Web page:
What to expect: Tennessee Tech

  • 11/25/2020 9:10 am in

Indiana is scheduled to tip off the 2020-2021 season tonight at Simon Skjodt Assembly Hall against Tennessee Tech. The Golden Eagles were 9-22 last season and are ranked 314th nationally in KenPom entering the season.

Wednesday’s game will air live on BTN at 8 p.m. ET with Brandon Gaudin and Robbie Hummel on the call. 

The longest offseason ever for college basketball comes to an end today. After the 2019-2020 season was abruptly ended due to the ongoing COVID-19 pandemic, the altered 2020-2021 schedule with a maximum of 27 regular season games begins today.

Today’s contests will be a mixture of buy games and various multi-team events being staged across the country. Many games have already been canceled and postponed due to positive COVID-19 tests and varying protocols across conferences.

Those cancelations and postponements will be a staple this season, but games are going to be played. Each program will try to navigate its way to the minimum number of contests needed to qualify for the NCAA tournament scheduled to take place in March.

Up first for Indiana is one of its two guarantee games and the foe is Tennessee Tech from the Ohio Valley conference. The Golden Eagles will be without their head coach, John Pelphrey, who tested positive for COVID-19 earlier this week. As will be the case with every Indiana game this season, the teams will have to pass a final round of virus testing today before the ball is tipped.


The headlining returnee for Tennessee Tech is junior guard Jr. Clay, who was a second team all-OVC selection last season. Clay’s 13.4 points led the Golden Eagles and he also averaged 3.9 assists, 3.6 rebounds and 1.8 steals in 29.6 minutes per game.

Clay, who is only 6-foot, shot just 46.4 percent on 2s and 31.7 percent on 3s as a sophomore. Clay scored in double figures in each of Tech’s final 24 games last season and took 107 more shots than anyone else on the Tech roster last season.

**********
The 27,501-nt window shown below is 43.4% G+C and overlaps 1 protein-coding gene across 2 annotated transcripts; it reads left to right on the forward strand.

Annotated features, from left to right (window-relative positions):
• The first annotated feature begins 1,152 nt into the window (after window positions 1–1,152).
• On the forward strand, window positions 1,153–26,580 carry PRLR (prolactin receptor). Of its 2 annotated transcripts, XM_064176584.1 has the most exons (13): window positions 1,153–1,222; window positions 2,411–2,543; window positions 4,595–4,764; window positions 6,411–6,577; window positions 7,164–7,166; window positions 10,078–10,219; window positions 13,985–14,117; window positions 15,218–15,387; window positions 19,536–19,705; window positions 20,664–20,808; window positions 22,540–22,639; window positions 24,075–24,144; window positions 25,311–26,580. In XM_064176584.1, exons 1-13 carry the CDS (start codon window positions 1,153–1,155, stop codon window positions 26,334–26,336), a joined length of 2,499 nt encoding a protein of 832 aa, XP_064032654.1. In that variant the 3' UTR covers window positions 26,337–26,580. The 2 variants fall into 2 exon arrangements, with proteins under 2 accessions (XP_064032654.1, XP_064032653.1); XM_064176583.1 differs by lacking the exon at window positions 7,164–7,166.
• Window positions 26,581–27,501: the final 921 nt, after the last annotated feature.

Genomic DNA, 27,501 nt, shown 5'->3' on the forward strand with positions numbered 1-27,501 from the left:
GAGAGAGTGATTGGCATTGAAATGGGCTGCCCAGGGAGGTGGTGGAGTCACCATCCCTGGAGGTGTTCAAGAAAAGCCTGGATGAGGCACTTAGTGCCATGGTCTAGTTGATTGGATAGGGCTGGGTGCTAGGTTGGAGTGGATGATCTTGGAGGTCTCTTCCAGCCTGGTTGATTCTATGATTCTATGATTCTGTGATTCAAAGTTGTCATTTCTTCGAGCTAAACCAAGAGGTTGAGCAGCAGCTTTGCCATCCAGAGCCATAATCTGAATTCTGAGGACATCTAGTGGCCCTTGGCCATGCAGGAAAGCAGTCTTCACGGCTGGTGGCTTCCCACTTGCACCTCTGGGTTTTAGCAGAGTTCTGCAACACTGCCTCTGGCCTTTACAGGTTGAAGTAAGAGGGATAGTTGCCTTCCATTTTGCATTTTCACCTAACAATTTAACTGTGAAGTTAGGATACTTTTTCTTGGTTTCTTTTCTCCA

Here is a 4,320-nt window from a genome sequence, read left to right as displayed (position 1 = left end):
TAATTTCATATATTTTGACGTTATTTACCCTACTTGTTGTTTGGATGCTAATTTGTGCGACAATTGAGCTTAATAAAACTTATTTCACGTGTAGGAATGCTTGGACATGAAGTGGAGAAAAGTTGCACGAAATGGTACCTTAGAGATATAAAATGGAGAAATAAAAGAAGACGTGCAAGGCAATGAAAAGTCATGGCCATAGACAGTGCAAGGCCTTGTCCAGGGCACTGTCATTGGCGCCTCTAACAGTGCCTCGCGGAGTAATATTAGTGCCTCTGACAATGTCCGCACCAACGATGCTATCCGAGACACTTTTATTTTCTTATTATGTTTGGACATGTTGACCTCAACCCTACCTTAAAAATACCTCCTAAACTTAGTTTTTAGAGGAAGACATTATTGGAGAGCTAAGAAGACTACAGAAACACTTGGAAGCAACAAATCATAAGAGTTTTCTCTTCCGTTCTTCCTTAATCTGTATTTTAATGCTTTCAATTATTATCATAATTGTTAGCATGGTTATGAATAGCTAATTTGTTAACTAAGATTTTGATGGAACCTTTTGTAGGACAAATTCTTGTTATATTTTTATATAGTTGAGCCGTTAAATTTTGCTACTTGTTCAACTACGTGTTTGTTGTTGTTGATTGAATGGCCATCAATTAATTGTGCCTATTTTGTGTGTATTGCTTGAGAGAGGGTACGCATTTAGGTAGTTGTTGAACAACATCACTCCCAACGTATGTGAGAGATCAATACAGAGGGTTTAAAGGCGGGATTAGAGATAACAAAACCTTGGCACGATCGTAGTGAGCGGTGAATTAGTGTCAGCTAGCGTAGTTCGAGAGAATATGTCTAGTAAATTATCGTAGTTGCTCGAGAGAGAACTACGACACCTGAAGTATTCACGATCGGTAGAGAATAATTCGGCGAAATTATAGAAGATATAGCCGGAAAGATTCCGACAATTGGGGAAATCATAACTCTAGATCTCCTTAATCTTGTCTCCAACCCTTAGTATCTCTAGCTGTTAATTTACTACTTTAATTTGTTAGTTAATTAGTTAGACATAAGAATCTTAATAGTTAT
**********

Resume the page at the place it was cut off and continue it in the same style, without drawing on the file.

Sophomore guard Keishawn Davidson will join Clay in the backcourt after leading the team with 4.4 assists per game in his first season. The 6-foot-2 Davidson was also second on the team in scoring at nine points per game. His efficiency from the perimeter was lacking (33.3 percent on 3s), but as a duo, Clay and Davidson are interchangeable in terms of playmaking and scoring.

Another key returnee in the backcourt for the Golden Eagles is sophomore Tujuatae Williams, who had offers from Texas Tech, Minnesota and New Mexico out of high school before committing to Tennessee Tech. The 6-foot-5 wing averaged 6.4 points and 3.9 rebounds and started 21 games as a freshman. Williams is a good athlete and finisher, but like most of Tech’s team, is a poor perimeter shooter.

Tech’s best returning player in the frontcourt is Amadou Sylla, a 6-foot-8 native of Mali. Sylla is only 210 pounds and will likely have trouble with Indiana’s size in the post. Sylla, however, was the best offensive rebounder in the OVC as a sophomore.  The remainder of Tech’s roster is mostly composed of eight newcomers who will have varying degrees of impact as the season moves along.


Like most low major teams with records far below .500, the KenPom profile for Tennessee Tech was ugly last season.

The Golden Eagles ranked 334th in adjusted offensive efficiency and 310th in adjusted defensive efficiency in Pelphrey’s first season. Tech was nearly last in the country in free throw rate (FTA/FGA) at just 21.9 percent and turned it over on 21.6 percent of its possessions.

Defensively, Tennessee Tech did a decent job of forcing turnovers and keeping its opponents off the line last season. The Golden Eagles turned their opponents over on 19.6 percent of their defensive possessions and were 81st nationally in opponent free throw rate (28.5 percent).

Throughout the preseason, Archie Miller has seemed focused on getting his team to take care of the ball much better than it has in his first three seasons while also focusing on generating more assists. The Hoosiers have shown steady improvement defensively in each of Miller’s first three seasons, but this group’s ceiling can only be raised by putting a more efficient offense on the floor.


Indiana is a heavy favorite in Vegas (22 points) and this is a game it should win comfortably.

While early-season buy games are typically meaningless in college basketball, they actually have some relevance this season for a few reasons. Tonight’s game is the only schedule tuneup for Indiana before the Maui Invitational at Asheville next week. The Hoosiers have not played any exhibitions or closed scrimmages this season due to NCAA rules related to the COVID-19 pandemic.

It also marks one of the few opportunities for Miller to get his four freshmen – Khristian Lander, Anthony Leal, Trey Galloway and Jordan Geronimo – some minutes before a scheduled four-game stretch that will likely come against all high major competition.

Indiana’s non-conference schedule is ambitious and could either act as a springboard to a solid NCAA tournament resume or put the Hoosiers in a position where they need to outperform expectations in league play to return to March Madness for the first time since 2016.

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